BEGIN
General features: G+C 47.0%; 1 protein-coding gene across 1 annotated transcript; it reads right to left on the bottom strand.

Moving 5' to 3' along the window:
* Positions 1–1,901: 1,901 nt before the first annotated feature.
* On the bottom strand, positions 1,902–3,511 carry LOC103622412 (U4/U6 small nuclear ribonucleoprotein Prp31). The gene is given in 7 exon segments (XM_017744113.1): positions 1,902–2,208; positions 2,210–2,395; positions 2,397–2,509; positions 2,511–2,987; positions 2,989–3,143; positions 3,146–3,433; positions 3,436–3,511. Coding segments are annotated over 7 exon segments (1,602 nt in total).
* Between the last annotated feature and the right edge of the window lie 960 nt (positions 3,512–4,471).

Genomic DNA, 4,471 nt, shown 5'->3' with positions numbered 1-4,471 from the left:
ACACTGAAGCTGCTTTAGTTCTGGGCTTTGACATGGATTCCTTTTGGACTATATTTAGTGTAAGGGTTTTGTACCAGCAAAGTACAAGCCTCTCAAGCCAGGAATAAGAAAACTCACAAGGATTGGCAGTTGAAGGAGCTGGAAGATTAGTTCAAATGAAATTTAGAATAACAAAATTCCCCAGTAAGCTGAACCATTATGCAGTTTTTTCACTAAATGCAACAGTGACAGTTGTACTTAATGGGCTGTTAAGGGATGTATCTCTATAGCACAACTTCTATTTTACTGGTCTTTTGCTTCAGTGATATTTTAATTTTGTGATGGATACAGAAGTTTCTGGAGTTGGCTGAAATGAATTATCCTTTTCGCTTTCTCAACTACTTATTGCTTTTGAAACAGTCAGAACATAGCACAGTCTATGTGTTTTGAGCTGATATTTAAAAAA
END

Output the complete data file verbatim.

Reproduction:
General features: G+C 47.0%; 1 protein-coding gene across 1 annotated transcript; it reads right to left on the bottom strand.

Moving 5' to 3' along the window:
* Positions 1–1,901: 1,901 nt before the first annotated feature.
* On the bottom strand, positions 1,902–3,511 carry LOC103622412 (U4/U6 small nuclear ribonucleoprotein Prp31). The gene is given in 7 exon segments (XM_017744113.1): positions 1,902–2,208; positions 2,210–2,395; positions 2,397–2,509; positions 2,511–2,987; positions 2,989–3,143; positions 3,146–3,433; positions 3,436–3,511. Coding segments are annotated over 7 exon segments (1,602 nt in total).
* Between the last annotated feature and the right edge of the window lie 960 nt (positions 3,512–4,471).

Genomic DNA, 4,471 nt, shown 5'->3' with positions numbered 1-4,471 from the left:
ACACTGAAGCTGCTTTAGTTCTGGGCTTTGACATGGATTCCTTTTGGACTATATTTAGTGTAAGGGTTTTGTACCAGCAAAGTACAAGCCTCTCAAGCCAGGAATAAGAAAACTCACAAGGATTGGCAGTTGAAGGAGCTGGAAGATTAGTTCAAATGAAATTTAGAATAACAAAATTCCCCAGTAAGCTGAACCATTATGCAGTTTTTTCACTAAATGCAACAGTGACAGTTGTACTTAATGGGCTGTTAAGGGATGTATCTCTATAGCACAACTTCTATTTTACTGGTCTTTTGCTTCAGTGATATTTTAATTTTGTGATGGATACAGAAGTTTCTGGAGTTGGCTGAAATGAATTATCCTTTTCGCTTTCTCAACTACTTATTGCTTTTGAAACAGTCAGAACATAGCACAGTCTATGTGTTTTGAGCTGATATTTAAAAAA